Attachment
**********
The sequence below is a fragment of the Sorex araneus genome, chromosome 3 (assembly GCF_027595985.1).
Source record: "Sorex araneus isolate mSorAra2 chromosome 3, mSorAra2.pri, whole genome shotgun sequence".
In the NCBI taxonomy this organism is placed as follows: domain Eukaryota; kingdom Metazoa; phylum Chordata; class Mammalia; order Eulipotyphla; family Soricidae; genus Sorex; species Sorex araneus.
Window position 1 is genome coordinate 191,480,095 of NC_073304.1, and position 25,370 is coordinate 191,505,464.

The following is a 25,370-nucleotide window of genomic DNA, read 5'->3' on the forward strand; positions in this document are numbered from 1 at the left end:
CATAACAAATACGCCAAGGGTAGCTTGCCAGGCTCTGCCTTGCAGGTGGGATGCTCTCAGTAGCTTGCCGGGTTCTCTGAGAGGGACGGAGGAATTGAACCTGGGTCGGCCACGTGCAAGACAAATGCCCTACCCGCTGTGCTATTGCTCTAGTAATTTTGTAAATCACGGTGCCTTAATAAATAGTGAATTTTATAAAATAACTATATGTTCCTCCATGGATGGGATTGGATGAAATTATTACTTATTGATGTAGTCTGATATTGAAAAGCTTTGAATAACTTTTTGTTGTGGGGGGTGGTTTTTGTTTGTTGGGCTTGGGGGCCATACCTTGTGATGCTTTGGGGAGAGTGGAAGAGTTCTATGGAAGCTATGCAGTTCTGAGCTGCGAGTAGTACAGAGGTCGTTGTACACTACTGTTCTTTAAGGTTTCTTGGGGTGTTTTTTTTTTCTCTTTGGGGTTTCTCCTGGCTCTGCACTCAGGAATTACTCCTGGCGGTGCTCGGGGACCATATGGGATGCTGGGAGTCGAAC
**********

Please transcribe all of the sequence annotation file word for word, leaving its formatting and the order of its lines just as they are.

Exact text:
The sequence below is a fragment of the Sorex araneus genome, chromosome 3 (assembly GCF_027595985.1).
Source record: "Sorex araneus isolate mSorAra2 chromosome 3, mSorAra2.pri, whole genome shotgun sequence".
In the NCBI taxonomy this organism is placed as follows: domain Eukaryota; kingdom Metazoa; phylum Chordata; class Mammalia; order Eulipotyphla; family Soricidae; genus Sorex; species Sorex araneus.
Window position 1 is genome coordinate 191,480,095 of NC_073304.1, and position 25,370 is coordinate 191,505,464.

The following is a 25,370-nucleotide window of genomic DNA, read 5'->3' on the forward strand; positions in this document are numbered from 1 at the left end:
CATAACAAATACGCCAAGGGTAGCTTGCCAGGCTCTGCCTTGCAGGTGGGATGCTCTCAGTAGCTTGCCGGGTTCTCTGAGAGGGACGGAGGAATTGAACCTGGGTCGGCCACGTGCAAGACAAATGCCCTACCCGCTGTGCTATTGCTCTAGTAATTTTGTAAATCACGGTGCCTTAATAAATAGTGAATTTTATAAAATAACTATATGTTCCTCCATGGATGGGATTGGATGAAATTATTACTTATTGATGTAGTCTGATATTGAAAAGCTTTGAATAACTTTTTGTTGTGGGGGGTGGTTTTTGTTTGTTGGGCTTGGGGGCCATACCTTGTGATGCTTTGGGGAGAGTGGAAGAGTTCTATGGAAGCTATGCAGTTCTGAGCTGCGAGTAGTACAGAGGTCGTTGTACACTACTGTTCTTTAAGGTTTCTTGGGGTGTTTTTTTTTTCTCTTTGGGGTTTCTCCTGGCTCTGCACTCAGGAATTACTCCTGGCGGTGCTCGGGGACCATATGGGATGCTGGGAGTCGAAC